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I have to agree about the BofB hall. It's a dog's breakfast. My son and I experienced the film show thing and we had gone in specifically to see the German aircraft. I did not want to see them in a night time setting.

 

I think they have cocked this up royally. Forgive me, but I know there is a RAF Museum person who uses this site who is able to comment on this, so hopefully he will.

 

I think the Graham-White hangar is fantastic. It does open for brief periods and you have to be sure it is opening when visiting. In general terms I assume the RAFM is a victim of wanting to keep up to date by changing displays and remaining vibrant, because it must have regular visitors. I used to live there for quiet afternoons in my yoof. I can remember when the "old" National maritime museum, at Greenwich, was just a dust bowl of models and exhibits. But I am also old enough to remember the "old" Science museum, with it's sectioned steam train and rockets and stuff that was totally 'Boys Own', which must have been a main reason to change it. Modern rules of logic tell us Girls cannot possibly like trains.

 

I think some things have to be inter-active and come alive..but it should not to be to deterement of the item or to our intelligence. For me this is the knub of the matter. Museums have to assume we are all stoopid, because so many modern Brits are know-nothings. Mind you, I cannot tell you all the X-Factor contestants, so I'm lacking in knowledge, too. It's about priorities I suppose.

 

I HATE seeing aeroplanes hanging from ceilings. It smacks of telling the public they can actually fly (the modern RAF being a moot point with all the cuts). I imagine it is done for effect and to save space.Things on walls are not necessarily bad. The rank of cars in the Science Museum is spectacular.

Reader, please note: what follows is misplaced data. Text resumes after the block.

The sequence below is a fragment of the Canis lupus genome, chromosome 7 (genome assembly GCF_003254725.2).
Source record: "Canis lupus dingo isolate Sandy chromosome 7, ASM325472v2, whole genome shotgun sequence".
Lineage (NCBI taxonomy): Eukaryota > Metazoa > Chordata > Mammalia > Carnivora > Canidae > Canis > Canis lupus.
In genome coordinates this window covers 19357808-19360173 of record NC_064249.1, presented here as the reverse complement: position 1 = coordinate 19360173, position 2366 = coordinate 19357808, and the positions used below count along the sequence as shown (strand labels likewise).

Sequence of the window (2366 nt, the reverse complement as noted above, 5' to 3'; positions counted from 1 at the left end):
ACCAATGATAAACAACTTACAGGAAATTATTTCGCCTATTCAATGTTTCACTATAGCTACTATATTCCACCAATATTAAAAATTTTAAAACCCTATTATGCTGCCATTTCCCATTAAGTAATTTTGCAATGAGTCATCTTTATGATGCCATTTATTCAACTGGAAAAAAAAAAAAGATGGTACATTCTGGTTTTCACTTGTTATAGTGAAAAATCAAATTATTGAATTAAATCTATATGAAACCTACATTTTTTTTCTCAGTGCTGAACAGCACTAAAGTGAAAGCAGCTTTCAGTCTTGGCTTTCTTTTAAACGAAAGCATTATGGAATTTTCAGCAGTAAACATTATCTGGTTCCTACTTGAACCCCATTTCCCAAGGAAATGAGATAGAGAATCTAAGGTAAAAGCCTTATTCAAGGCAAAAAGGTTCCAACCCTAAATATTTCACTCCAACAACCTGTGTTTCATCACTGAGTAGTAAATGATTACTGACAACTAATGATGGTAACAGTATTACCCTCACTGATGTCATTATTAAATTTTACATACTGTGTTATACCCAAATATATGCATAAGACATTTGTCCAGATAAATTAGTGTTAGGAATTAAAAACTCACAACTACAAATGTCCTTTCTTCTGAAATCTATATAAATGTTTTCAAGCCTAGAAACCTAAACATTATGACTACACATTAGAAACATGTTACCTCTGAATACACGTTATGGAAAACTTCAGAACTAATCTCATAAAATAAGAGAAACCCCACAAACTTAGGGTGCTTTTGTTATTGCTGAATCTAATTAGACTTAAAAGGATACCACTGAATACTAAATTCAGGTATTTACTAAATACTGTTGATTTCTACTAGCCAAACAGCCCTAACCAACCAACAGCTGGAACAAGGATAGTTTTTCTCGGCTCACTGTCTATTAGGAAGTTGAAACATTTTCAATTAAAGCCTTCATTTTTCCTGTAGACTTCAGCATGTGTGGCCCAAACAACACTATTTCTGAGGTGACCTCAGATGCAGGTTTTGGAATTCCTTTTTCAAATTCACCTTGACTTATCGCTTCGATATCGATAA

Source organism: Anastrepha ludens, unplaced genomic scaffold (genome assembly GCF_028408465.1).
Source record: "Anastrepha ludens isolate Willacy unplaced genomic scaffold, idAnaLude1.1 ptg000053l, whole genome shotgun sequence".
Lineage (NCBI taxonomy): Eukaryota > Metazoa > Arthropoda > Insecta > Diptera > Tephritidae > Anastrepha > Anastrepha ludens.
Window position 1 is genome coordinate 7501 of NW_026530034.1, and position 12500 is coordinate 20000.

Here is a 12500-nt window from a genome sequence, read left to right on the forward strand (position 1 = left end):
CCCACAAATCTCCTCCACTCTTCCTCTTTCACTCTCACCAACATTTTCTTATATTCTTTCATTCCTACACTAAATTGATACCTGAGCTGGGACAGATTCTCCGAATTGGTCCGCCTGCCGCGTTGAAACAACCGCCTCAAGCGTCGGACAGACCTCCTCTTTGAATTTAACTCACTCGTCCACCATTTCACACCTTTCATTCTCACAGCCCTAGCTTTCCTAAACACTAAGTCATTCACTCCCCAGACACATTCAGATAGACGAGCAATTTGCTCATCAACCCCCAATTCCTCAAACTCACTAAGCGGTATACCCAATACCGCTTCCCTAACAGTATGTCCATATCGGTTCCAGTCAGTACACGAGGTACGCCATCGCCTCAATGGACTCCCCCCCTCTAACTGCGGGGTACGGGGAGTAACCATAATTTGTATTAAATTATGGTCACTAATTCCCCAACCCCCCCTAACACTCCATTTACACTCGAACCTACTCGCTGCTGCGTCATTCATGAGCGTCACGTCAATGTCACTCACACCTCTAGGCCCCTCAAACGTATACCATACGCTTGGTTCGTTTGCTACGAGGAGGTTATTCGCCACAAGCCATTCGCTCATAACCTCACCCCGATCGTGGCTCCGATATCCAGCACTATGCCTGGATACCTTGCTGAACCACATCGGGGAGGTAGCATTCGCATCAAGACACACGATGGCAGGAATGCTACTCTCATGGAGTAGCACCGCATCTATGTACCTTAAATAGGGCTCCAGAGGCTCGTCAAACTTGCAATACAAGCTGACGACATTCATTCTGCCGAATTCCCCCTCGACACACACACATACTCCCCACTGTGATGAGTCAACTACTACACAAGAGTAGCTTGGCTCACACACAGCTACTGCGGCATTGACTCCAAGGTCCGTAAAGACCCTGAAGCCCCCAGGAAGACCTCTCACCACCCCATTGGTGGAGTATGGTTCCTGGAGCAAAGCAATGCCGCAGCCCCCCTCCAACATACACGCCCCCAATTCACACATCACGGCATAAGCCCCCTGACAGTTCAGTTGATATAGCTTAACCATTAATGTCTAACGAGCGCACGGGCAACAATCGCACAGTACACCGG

Edited by Snapper

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I haven't seen the RAF museum but I agree wholeheartedly with Tony.

Whilst visiting family in the area I was adamant that I visited the D-Day Museum.

Rather dissapointing in my opinion...

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Did you try pointing any of this out to them? :-D I was asked by a member of staff when I visted did I enjoy it, I was truthful. After wards when he asked what I thought I knew about the subject, I pointed to the car park. The Dodge was parked outside loaded with kit to go to jersey for May 9th. :cool2:

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Duxford i'd say. Probably more due to my own interests - rare German artillery stuffed in the corner of the Land Warfare Hall as a 'captured equipment dump', a Bristol Fighter which is very spartan (no armament etc and just as a tag along for the Battle of Britain exhibition, as well as the Thornycroft AA gun), and the RE8 hung from the ceiling with two girders in the way. As well as that, a lot of aircraft are hidden by others, and/or facing away from the public. Plus endless rows of Spitfires doesn't do much for me, personally. That and the £16 entrance fee and extortionate and much below average food and drink doesn't help (food and drink applies to Bovington as well)

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Hey Rlangham,

 

I think I met you at the RAF Museum in the last year or so if it was you dressed up in a WW1 uniform of the Leics Regt in the Bomber Command hall? I went there with my son when the RAF Museum had various types dressed in period uniforms throughout the place which made a change! We had a good chat.

 

I should get myself a HMVF collar badge if they make them!

Edited by LarryH57
spelling